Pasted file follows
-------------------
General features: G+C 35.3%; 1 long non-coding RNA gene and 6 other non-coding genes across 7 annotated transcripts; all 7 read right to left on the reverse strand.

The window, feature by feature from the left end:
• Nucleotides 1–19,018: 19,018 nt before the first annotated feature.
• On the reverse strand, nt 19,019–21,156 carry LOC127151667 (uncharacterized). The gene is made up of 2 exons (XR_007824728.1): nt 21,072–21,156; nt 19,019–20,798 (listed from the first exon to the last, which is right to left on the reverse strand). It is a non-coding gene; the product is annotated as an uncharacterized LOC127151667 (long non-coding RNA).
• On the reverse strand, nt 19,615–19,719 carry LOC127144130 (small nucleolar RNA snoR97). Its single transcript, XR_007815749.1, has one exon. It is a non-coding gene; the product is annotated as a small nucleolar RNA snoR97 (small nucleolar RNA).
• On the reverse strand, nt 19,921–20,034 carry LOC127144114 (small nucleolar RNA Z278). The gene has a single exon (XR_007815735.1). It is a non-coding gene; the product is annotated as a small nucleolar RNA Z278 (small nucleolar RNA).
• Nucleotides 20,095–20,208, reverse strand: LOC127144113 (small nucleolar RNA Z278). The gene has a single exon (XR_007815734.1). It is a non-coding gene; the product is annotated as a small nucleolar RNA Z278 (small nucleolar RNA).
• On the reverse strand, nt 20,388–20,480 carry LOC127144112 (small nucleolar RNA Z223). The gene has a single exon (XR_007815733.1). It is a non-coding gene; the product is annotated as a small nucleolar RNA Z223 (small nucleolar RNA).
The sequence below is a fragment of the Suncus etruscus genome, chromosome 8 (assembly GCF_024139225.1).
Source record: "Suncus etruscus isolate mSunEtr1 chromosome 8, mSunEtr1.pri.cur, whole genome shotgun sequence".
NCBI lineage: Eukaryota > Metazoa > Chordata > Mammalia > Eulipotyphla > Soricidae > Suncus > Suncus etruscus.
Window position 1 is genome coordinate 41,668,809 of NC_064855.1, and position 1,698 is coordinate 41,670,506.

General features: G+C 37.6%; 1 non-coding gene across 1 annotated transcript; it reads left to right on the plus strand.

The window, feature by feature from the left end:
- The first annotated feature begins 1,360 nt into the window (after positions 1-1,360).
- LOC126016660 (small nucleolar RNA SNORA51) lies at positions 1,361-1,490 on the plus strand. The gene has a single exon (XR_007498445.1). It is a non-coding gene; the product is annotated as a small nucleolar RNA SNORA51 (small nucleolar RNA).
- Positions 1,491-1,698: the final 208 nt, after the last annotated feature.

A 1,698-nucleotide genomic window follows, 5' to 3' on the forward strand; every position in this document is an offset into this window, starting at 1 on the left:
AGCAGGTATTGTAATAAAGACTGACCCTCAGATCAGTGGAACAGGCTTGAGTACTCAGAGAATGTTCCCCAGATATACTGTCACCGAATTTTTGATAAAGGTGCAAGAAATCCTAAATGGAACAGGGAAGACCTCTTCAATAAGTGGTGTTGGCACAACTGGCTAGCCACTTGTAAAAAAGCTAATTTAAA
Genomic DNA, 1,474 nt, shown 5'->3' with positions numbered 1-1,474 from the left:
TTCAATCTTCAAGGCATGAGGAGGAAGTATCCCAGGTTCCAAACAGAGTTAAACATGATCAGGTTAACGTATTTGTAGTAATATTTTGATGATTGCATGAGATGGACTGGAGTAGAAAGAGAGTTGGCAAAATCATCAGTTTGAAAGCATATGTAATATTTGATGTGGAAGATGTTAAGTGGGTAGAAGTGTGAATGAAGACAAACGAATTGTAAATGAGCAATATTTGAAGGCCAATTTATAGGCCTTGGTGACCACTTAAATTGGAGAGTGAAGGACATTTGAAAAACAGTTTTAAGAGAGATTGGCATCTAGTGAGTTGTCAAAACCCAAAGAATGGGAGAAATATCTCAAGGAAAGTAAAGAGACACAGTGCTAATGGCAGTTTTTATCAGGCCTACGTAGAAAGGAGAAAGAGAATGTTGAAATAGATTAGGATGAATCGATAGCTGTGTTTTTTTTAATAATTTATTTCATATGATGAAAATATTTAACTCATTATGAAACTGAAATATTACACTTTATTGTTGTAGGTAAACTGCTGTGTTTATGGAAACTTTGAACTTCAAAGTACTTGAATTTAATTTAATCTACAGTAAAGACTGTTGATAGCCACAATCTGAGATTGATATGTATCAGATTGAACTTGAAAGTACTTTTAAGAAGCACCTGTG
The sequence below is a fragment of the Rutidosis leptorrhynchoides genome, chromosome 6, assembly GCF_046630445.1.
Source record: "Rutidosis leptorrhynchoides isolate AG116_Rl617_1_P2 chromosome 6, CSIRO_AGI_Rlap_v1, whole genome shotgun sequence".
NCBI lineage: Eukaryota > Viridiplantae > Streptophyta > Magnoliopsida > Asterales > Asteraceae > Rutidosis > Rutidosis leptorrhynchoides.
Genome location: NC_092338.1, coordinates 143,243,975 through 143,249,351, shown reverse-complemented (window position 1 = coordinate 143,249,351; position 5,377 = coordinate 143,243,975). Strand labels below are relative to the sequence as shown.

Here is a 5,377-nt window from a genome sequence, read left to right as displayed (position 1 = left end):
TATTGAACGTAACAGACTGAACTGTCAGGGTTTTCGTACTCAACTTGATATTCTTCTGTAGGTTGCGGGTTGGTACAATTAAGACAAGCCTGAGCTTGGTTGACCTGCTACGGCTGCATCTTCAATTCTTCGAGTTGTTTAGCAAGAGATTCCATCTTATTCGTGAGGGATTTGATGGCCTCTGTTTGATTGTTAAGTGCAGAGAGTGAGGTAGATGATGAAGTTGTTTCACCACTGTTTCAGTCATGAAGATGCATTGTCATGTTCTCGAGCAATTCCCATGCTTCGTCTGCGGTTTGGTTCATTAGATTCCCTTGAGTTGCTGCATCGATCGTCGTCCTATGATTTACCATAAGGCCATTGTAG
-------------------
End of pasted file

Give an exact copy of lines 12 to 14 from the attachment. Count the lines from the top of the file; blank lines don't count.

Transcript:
Window position 1 is genome coordinate 41,668,809 of NC_064855.1, and position 1,698 is coordinate 41,670,506.

General features: G+C 37.6%; 1 non-coding gene across 1 annotated transcript; it reads left to right on the plus strand.

The window, feature by feature from the left end: